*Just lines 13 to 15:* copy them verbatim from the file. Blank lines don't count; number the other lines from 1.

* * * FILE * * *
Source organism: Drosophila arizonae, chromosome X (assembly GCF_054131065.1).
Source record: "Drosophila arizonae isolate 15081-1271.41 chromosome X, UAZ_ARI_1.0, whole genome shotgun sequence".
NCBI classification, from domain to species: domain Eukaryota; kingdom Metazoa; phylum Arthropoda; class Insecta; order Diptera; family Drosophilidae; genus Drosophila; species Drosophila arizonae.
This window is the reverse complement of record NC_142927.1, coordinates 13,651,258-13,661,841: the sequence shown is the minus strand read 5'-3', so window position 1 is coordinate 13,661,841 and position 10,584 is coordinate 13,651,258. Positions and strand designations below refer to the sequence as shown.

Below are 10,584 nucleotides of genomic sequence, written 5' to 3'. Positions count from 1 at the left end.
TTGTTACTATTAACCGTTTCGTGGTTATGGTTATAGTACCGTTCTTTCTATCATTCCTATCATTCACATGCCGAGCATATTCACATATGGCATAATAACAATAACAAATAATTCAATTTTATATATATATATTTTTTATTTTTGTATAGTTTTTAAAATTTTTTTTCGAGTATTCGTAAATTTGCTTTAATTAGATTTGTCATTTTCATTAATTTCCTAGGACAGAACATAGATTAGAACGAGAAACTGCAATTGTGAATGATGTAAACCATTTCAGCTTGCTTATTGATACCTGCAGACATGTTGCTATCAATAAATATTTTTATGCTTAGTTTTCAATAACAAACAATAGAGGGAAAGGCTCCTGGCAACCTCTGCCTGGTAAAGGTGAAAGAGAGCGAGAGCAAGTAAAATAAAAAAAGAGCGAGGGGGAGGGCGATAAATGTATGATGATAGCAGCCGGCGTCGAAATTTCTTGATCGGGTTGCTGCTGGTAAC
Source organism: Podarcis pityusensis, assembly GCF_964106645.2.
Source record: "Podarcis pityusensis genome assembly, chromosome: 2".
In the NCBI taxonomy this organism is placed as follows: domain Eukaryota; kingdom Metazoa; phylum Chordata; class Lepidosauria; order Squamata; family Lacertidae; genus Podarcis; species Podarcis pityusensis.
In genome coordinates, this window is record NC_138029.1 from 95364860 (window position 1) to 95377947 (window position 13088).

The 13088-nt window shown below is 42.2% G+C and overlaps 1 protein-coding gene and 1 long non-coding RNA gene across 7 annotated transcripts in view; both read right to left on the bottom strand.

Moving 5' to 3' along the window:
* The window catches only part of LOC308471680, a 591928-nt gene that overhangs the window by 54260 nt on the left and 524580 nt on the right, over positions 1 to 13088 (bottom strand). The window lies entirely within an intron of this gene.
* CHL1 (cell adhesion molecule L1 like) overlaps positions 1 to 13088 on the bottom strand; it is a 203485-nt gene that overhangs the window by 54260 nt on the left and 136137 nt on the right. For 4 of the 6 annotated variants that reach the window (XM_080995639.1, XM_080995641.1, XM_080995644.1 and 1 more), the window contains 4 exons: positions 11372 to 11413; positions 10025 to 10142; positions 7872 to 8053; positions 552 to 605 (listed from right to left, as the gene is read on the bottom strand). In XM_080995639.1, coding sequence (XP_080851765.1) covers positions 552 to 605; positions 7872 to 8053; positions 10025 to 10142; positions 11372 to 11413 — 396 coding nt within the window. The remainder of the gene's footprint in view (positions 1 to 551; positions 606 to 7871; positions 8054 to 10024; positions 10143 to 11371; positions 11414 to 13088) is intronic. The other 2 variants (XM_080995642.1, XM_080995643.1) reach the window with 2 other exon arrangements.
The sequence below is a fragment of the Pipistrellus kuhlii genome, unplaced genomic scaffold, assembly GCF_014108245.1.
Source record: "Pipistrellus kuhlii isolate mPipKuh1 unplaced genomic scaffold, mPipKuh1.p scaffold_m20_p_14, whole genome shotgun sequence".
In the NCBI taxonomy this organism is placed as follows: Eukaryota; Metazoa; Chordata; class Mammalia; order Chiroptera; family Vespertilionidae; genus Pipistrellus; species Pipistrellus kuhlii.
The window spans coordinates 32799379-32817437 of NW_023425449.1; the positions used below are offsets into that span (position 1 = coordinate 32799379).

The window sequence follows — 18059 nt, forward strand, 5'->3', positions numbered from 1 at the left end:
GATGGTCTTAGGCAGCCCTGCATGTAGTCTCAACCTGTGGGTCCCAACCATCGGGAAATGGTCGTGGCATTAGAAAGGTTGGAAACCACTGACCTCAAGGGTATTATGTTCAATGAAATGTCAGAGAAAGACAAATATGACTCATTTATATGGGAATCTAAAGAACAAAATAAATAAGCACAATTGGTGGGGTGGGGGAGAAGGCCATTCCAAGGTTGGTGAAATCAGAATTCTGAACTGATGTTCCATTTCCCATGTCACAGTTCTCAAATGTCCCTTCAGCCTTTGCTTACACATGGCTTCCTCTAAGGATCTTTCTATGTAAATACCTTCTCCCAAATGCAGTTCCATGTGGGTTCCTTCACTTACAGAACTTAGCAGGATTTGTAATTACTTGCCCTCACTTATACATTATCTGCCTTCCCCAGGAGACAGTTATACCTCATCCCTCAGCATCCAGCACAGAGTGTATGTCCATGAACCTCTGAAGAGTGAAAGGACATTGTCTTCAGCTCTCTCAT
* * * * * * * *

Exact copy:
* The window catches only part of LOC308471680, a 591928-nt gene that overhangs the window by 54260 nt on the left and 524580 nt on the right, over positions 1 to 13088 (bottom strand). The window lies entirely within an intron of this gene.
* CHL1 (cell adhesion molecule L1 like) overlaps positions 1 to 13088 on the bottom strand; it is a 203485-nt gene that overhangs the window by 54260 nt on the left and 136137 nt on the right. For 4 of the 6 annotated variants that reach the window (XM_080995639.1, XM_080995641.1, XM_080995644.1 and 1 more), the window contains 4 exons: positions 11372 to 11413; positions 10025 to 10142; positions 7872 to 8053; positions 552 to 605 (listed from right to left, as the gene is read on the bottom strand). In XM_080995639.1, coding sequence (XP_080851765.1) covers positions 552 to 605; positions 7872 to 8053; positions 10025 to 10142; positions 11372 to 11413 — 396 coding nt within the window. The remainder of the gene's footprint in view (positions 1 to 551; positions 606 to 7871; positions 8054 to 10024; positions 10143 to 11371; positions 11414 to 13088) is intronic. The other 2 variants (XM_080995642.1, XM_080995643.1) reach the window with 2 other exon arrangements.
The sequence below is a fragment of the Pipistrellus kuhlii genome, unplaced genomic scaffold, assembly GCF_014108245.1.